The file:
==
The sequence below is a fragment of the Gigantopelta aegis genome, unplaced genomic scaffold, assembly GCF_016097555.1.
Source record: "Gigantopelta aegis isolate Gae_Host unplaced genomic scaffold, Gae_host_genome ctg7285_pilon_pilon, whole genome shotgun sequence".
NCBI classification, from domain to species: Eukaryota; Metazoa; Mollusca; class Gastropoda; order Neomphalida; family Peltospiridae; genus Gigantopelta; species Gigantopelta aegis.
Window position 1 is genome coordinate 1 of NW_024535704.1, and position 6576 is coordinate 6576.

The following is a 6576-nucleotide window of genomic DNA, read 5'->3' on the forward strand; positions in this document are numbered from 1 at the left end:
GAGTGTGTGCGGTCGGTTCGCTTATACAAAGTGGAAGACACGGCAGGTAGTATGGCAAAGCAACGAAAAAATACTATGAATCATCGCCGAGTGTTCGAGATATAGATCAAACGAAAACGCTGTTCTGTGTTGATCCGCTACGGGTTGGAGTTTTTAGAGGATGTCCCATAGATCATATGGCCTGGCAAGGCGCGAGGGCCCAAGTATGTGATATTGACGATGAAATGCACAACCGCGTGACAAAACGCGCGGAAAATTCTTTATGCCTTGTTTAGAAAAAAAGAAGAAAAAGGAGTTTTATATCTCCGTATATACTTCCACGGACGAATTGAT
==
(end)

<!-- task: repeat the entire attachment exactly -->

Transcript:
The sequence below is a fragment of the Gigantopelta aegis genome, unplaced genomic scaffold, assembly GCF_016097555.1.
Source record: "Gigantopelta aegis isolate Gae_Host unplaced genomic scaffold, Gae_host_genome ctg7285_pilon_pilon, whole genome shotgun sequence".
NCBI classification, from domain to species: Eukaryota; Metazoa; Mollusca; class Gastropoda; order Neomphalida; family Peltospiridae; genus Gigantopelta; species Gigantopelta aegis.
Window position 1 is genome coordinate 1 of NW_024535704.1, and position 6576 is coordinate 6576.

The following is a 6576-nucleotide window of genomic DNA, read 5'->3' on the forward strand; positions in this document are numbered from 1 at the left end:
GAGTGTGTGCGGTCGGTTCGCTTATACAAAGTGGAAGACACGGCAGGTAGTATGGCAAAGCAACGAAAAAATACTATGAATCATCGCCGAGTGTTCGAGATATAGATCAAACGAAAACGCTGTTCTGTGTTGATCCGCTACGGGTTGGAGTTTTTAGAGGATGTCCCATAGATCATATGGCCTGGCAAGGCGCGAGGGCCCAAGTATGTGATATTGACGATGAAATGCACAACCGCGTGACAAAACGCGCGGAAAATTCTTTATGCCTTGTTTAGAAAAAAAGAAGAAAAAGGAGTTTTATATCTCCGTATATACTTCCACGGACGAATTGAT